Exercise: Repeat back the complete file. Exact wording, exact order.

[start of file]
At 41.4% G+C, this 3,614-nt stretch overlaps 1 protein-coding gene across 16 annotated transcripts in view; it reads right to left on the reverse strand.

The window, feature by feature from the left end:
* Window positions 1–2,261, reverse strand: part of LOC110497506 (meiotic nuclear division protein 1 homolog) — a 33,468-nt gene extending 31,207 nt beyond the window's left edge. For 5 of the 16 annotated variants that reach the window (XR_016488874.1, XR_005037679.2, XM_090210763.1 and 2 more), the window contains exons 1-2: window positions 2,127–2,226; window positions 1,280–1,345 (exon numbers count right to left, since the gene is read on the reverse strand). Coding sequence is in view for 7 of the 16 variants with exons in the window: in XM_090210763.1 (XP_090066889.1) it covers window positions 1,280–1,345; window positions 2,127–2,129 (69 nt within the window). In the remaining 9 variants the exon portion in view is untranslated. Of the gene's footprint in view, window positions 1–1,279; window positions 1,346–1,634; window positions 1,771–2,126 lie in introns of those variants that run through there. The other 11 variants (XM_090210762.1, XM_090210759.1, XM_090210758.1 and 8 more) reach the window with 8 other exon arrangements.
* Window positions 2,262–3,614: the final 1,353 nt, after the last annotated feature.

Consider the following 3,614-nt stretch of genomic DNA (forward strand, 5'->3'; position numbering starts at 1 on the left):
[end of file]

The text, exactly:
At 41.4% G+C, this 3,614-nt stretch overlaps 1 protein-coding gene across 16 annotated transcripts in view; it reads right to left on the reverse strand.

The window, feature by feature from the left end:
* Window positions 1–2,261, reverse strand: part of LOC110497506 (meiotic nuclear division protein 1 homolog) — a 33,468-nt gene extending 31,207 nt beyond the window's left edge. For 5 of the 16 annotated variants that reach the window (XR_016488874.1, XR_005037679.2, XM_090210763.1 and 2 more), the window contains exons 1-2: window positions 2,127–2,226; window positions 1,280–1,345 (exon numbers count right to left, since the gene is read on the reverse strand). Coding sequence is in view for 7 of the 16 variants with exons in the window: in XM_090210763.1 (XP_090066889.1) it covers window positions 1,280–1,345; window positions 2,127–2,129 (69 nt within the window). In the remaining 9 variants the exon portion in view is untranslated. Of the gene's footprint in view, window positions 1–1,279; window positions 1,346–1,634; window positions 1,771–2,126 lie in introns of those variants that run through there. The other 11 variants (XM_090210762.1, XM_090210759.1, XM_090210758.1 and 8 more) reach the window with 8 other exon arrangements.
* Window positions 2,262–3,614: the final 1,353 nt, after the last annotated feature.

Consider the following 3,614-nt stretch of genomic DNA (forward strand, 5'->3'; position numbering starts at 1 on the left):